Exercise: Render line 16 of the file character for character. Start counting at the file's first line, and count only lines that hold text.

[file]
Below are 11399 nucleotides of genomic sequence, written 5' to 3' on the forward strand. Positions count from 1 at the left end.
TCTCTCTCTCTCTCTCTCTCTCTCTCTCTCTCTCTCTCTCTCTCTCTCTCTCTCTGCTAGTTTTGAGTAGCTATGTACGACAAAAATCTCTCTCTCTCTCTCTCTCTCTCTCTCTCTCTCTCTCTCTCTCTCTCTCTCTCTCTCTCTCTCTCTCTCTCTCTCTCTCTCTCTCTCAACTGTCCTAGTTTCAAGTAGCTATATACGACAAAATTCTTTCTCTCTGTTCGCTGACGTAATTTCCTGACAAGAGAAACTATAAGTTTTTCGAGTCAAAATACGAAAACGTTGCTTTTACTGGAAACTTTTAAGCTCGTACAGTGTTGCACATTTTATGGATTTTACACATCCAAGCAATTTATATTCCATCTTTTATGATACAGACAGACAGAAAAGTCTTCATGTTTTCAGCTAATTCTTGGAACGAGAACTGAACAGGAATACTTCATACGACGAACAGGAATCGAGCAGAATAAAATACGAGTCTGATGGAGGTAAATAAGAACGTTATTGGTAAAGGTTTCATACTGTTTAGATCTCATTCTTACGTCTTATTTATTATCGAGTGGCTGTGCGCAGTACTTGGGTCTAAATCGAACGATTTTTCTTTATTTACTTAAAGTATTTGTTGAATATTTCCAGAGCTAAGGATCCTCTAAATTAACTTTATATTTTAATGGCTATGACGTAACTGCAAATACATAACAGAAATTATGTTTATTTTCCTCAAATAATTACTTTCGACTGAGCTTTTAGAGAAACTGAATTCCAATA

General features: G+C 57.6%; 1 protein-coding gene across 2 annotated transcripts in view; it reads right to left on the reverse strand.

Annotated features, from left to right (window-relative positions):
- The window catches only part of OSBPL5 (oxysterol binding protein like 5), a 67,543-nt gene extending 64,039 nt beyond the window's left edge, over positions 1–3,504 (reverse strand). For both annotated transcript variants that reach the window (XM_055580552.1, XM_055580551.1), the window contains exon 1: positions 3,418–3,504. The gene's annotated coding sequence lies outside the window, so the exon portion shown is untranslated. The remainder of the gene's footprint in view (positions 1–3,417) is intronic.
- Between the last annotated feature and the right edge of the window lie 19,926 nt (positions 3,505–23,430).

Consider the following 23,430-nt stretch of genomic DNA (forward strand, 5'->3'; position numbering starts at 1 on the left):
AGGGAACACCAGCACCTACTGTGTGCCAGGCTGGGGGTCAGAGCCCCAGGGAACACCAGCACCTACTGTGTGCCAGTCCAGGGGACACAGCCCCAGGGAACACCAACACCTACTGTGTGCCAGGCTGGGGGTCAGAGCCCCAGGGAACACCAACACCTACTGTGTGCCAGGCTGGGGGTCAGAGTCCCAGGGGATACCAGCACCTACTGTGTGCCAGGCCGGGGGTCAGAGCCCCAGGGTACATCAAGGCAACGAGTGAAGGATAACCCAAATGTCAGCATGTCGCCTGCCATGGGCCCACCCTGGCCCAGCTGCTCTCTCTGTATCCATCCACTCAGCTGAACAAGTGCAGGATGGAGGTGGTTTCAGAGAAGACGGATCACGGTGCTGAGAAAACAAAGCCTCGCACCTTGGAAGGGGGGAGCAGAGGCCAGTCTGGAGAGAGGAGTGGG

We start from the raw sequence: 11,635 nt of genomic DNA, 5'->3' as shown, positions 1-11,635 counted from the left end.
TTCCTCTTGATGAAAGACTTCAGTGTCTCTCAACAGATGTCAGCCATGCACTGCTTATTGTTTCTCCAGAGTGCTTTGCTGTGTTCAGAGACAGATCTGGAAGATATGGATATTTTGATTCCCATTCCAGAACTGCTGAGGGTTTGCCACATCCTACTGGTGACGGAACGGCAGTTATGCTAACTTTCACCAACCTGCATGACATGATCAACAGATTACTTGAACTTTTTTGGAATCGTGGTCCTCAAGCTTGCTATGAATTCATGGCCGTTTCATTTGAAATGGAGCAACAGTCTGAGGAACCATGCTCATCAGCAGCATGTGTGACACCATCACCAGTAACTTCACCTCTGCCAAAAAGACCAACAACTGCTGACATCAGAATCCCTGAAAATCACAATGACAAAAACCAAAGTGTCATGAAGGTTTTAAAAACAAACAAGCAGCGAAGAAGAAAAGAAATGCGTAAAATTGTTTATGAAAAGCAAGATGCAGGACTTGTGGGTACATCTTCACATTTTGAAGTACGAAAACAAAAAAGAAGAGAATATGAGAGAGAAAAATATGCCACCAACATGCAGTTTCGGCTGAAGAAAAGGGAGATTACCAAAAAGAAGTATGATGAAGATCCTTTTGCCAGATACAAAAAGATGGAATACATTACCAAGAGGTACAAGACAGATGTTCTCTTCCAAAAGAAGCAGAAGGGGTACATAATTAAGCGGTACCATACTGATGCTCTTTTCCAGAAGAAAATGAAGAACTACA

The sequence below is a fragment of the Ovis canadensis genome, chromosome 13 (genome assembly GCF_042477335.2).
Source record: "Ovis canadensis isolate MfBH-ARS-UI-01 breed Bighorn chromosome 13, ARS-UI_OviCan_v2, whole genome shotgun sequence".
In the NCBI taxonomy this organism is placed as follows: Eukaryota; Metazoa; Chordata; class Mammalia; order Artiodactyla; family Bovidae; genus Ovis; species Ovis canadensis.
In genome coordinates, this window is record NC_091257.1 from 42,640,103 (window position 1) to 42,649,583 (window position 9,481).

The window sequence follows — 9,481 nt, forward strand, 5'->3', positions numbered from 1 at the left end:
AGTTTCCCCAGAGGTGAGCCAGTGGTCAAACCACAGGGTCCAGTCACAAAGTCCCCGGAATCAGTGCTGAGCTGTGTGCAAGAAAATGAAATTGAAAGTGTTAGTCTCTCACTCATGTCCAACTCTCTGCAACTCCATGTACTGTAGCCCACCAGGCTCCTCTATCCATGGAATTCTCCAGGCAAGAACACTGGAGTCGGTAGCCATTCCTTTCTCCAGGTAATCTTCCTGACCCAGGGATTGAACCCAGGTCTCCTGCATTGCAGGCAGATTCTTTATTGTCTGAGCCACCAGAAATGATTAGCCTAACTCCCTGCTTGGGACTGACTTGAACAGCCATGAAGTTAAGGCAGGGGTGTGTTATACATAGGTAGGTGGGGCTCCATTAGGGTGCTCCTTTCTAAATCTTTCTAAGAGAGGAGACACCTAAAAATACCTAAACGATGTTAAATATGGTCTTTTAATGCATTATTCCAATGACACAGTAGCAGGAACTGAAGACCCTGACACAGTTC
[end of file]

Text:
AGTTTCCCCAGAGGTGAGCCAGTGGTCAAACCACAGGGTCCAGTCACAAAGTCCCCGGAATCAGTGCTGAGCTGTGTGCAAGAAAATGAAATTGAAAGTGTTAGTCTCTCACTCATGTCCAACTCTCTGCAACTCCATGTACTGTAGCCCACCAGGCTCCTCTATCCATGGAATTCTCCAGGCAAGAACACTGGAGTCGGTAGCCATTCCTTTCTCCAGGTAATCTTCCTGACCCAGGGATTGAACCCAGGTCTCCTGCATTGCAGGCAGATTCTTTATTGTCTGAGCCACCAGAAATGATTAGCCTAACTCCCTGCTTGGGACTGACTTGAACAGCCATGAAGTTAAGGCAGGGGTGTGTTATACATAGGTAGGTGGGGCTCCATTAGGGTGCTCCTTTCTAAATCTTTCTAAGAGAGGAGACACCTAAAAATACCTAAACGATGTTAAATATGGTCTTTTAATGCATTATTCCAATGACACAGTAGCAGGAACTGAAGACCCTGACACAGTTC